Growing up, I would walk along the beach in Connecticut or down the Cape or coastal Maine, right at the tide line where the ocean meets the sand. The waves lap over rocks and seashells, and every few steps I’d bend down to check one out and maybe take it home for my collection (even now, I still open little boxes and purses in my bedroom at home that have been hiding in corners, and find pieces of shells, with a few grains of sand nestling in the edges). It seemed to me that the ocean made the land move, making more of it at low tide and then taking over again as the tide crept high.
Now, I think of the summer season as a reflection of the tide. It begins to creep up by Memorial Day, slowly at first and then faster as June passes, really speeding up on the Fourth of July. From then until the middle of August it remains at its height, and then begins to recede, imperceptibly and then all at once as Labor Day arrives and the autumn is upon us. And today, I’m sharing some with all of you that really mark the high tide of summer for me as my Five Things Friday. While I’ve been studying for the bar exam, I haven’t partaken in a lot of usual activities, but what strikes me now is how many of the things I love about this time of the summer are easily enjoyed no matter what I have to do. Maybe it’s because they’re natural – an article in the NY Times today mentioned that nature de-stresses us biologically, although this isn’t news to me. Whatever the reason, I’m glad nature provides them for the savoring.
1. Seeing the sun rise in the morning or set in the evening. I love how the morning sunrise is like a rebirth of the world, with dew glistening on the grass illuminated by the rays creeping out from behind the treetops or beating down from a bright blue sky. It’s one of the most beautiful sights in the world, and everyone can enjoy it. The blaze of colors at sunset is likewise a glorious end to the day. And something else that’s always fascinated me is how the moon rises so much earlier than the sun sets in summer, so that you can see both in the sky at once, looking opposite ways.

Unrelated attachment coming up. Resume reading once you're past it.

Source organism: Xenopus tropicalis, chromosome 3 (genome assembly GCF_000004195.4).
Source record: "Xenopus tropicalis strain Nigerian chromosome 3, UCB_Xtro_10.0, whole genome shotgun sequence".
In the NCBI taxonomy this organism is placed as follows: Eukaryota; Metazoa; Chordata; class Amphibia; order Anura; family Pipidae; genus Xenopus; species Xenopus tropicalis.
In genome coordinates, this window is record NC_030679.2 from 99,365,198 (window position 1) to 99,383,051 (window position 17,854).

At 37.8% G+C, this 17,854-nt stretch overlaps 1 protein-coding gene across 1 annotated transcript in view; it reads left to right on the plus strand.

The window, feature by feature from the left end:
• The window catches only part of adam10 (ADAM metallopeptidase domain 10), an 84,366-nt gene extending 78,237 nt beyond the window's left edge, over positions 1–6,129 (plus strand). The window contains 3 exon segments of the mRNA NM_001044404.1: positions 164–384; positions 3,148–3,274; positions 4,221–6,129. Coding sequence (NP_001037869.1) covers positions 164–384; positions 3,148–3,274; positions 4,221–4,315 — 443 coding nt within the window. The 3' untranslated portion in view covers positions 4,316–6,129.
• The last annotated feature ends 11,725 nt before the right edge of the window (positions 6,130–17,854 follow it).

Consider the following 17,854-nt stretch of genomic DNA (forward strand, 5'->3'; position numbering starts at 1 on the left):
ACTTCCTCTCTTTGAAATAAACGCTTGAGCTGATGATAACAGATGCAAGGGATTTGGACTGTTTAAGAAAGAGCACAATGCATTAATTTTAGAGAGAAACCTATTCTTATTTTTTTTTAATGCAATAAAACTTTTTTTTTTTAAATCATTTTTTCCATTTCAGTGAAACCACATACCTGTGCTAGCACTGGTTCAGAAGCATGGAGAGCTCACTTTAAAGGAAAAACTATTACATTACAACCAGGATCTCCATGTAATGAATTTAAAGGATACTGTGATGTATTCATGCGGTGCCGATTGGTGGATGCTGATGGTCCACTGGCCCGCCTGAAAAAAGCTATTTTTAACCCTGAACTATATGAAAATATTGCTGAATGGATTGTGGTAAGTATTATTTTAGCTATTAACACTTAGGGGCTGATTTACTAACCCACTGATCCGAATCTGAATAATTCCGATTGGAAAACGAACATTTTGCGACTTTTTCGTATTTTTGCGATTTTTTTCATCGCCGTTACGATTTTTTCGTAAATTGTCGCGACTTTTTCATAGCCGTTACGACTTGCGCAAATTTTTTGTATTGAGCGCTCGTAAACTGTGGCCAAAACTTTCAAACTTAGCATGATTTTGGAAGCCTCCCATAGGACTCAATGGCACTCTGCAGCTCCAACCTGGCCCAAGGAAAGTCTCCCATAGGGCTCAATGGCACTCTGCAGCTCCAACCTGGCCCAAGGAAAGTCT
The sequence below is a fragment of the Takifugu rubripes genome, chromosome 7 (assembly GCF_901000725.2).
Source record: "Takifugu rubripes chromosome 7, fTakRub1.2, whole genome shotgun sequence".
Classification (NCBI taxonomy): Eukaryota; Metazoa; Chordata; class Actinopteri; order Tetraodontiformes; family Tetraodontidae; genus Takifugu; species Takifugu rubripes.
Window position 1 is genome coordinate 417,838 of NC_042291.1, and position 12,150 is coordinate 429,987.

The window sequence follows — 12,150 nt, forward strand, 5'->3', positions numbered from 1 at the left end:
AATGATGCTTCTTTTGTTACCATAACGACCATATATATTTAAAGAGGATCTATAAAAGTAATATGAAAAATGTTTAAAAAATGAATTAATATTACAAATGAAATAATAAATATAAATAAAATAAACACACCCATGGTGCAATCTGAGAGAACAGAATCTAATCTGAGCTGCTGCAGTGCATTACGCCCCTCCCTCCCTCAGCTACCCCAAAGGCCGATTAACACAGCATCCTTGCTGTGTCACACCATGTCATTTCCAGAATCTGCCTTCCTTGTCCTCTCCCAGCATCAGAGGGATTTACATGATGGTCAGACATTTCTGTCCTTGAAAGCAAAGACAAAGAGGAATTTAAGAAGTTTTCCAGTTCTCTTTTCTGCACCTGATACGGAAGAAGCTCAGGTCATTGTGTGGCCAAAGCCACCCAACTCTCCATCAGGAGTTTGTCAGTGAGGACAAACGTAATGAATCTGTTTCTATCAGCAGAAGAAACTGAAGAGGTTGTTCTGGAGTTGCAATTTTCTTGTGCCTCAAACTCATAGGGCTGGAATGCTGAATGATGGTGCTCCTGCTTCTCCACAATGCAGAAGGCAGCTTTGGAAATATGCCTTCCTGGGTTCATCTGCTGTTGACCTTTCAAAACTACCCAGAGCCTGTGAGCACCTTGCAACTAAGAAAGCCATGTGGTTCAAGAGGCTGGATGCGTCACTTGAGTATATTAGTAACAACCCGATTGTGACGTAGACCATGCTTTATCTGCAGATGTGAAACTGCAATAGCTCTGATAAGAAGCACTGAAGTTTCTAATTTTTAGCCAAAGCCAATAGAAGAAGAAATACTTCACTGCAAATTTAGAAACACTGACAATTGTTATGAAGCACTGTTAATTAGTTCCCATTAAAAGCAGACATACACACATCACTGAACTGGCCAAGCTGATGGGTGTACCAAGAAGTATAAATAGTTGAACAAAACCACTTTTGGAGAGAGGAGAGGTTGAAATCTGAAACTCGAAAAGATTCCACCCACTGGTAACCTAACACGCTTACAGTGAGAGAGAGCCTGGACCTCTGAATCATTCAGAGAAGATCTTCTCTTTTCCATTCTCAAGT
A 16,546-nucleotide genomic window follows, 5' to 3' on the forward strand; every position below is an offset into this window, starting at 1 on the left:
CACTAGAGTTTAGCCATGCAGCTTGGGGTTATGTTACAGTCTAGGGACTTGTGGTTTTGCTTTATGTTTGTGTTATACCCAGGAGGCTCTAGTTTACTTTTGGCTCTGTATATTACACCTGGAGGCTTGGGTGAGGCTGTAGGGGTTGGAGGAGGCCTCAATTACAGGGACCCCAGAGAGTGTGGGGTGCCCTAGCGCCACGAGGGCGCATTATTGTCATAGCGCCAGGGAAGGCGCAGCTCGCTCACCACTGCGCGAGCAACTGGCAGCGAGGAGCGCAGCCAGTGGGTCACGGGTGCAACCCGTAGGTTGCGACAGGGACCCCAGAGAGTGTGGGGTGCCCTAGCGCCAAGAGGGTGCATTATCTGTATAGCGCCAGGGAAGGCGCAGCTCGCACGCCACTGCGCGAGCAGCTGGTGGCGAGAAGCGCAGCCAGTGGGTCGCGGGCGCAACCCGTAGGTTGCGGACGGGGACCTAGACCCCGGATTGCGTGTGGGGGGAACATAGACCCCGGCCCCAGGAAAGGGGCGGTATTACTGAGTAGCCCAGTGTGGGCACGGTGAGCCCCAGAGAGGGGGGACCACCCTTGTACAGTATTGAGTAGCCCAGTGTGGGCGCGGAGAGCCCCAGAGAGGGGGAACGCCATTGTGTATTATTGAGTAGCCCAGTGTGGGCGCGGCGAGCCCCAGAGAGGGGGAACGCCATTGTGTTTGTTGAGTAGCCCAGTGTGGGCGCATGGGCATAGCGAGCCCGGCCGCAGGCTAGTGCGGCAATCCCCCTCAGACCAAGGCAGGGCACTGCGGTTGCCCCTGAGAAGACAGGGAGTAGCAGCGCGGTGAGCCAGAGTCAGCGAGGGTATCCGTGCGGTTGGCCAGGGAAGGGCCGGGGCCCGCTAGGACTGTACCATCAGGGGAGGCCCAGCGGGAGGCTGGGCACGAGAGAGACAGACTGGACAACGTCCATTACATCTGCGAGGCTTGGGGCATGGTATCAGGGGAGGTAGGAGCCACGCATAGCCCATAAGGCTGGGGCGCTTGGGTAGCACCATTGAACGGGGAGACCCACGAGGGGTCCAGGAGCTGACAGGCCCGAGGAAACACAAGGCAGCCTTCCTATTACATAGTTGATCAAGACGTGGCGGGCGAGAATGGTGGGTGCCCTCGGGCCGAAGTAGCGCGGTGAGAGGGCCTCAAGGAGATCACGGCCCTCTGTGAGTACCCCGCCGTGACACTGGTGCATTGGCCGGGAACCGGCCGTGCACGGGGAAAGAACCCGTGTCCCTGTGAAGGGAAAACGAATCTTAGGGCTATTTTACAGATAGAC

2. Wildflowers and wild berries, which are both really the products of nature when it is in full bloom. Whenever I see a patch of wildflowers, I’m reminded of the Tom Petty song by that name, which is one of my favorites, because just seeing them blossoming makes me feel a bit more carefree. And while my love of berries isn’t new, nor my expression of love for wild ones. now is the time they are ripe and ready to be eaten by the handful. Plants at the height of the season and their cycles of life provide both beauty and bounty!
3. Fireflies. I always loved these little bugs as a child, chasing them around the lawn. I never caught them and put them in a jar, because I always thought it was rather mean to trap them so. (Strange, because I had no problem swatting mosquitoes and killing spiders at camp!) They’re so pretty and they flicker and fly, lighting up the night and showing us there really is magic in the everyday world.
4. The sounds and the silence. The sounds that permeate the summer air in the country are those of birds chirping in the morning, bees (and unfortunately mosquitoes) buzzing, and crickets at dusk. But there’s a complement to this soundtrack of nature in the silence and the stillness that befalls many places, when people leave for vacation or are content to enjoy what nature provides without adding too much human noise.
5. A rainbow at dusk after a summer storm. On Tuesday, my little corner of Connecticut was treated to just the edges of a major storm, which was the best possible result. We got a sprinkling of rain that didn’t batter the power lines but did serve to slake the thirst of all the natural greenery. It cut through the previous humidity so that overnight the mugginess melted away, making for a glorious early morning run on Wednesday. And it left us with a marvelous rainbow arching across the sky, a sign of joy and hope and all the promise of the summer season, when the tide of life is at its height.
What brightens up your summer? Do you feel a sense of life shifting with the course of the season?
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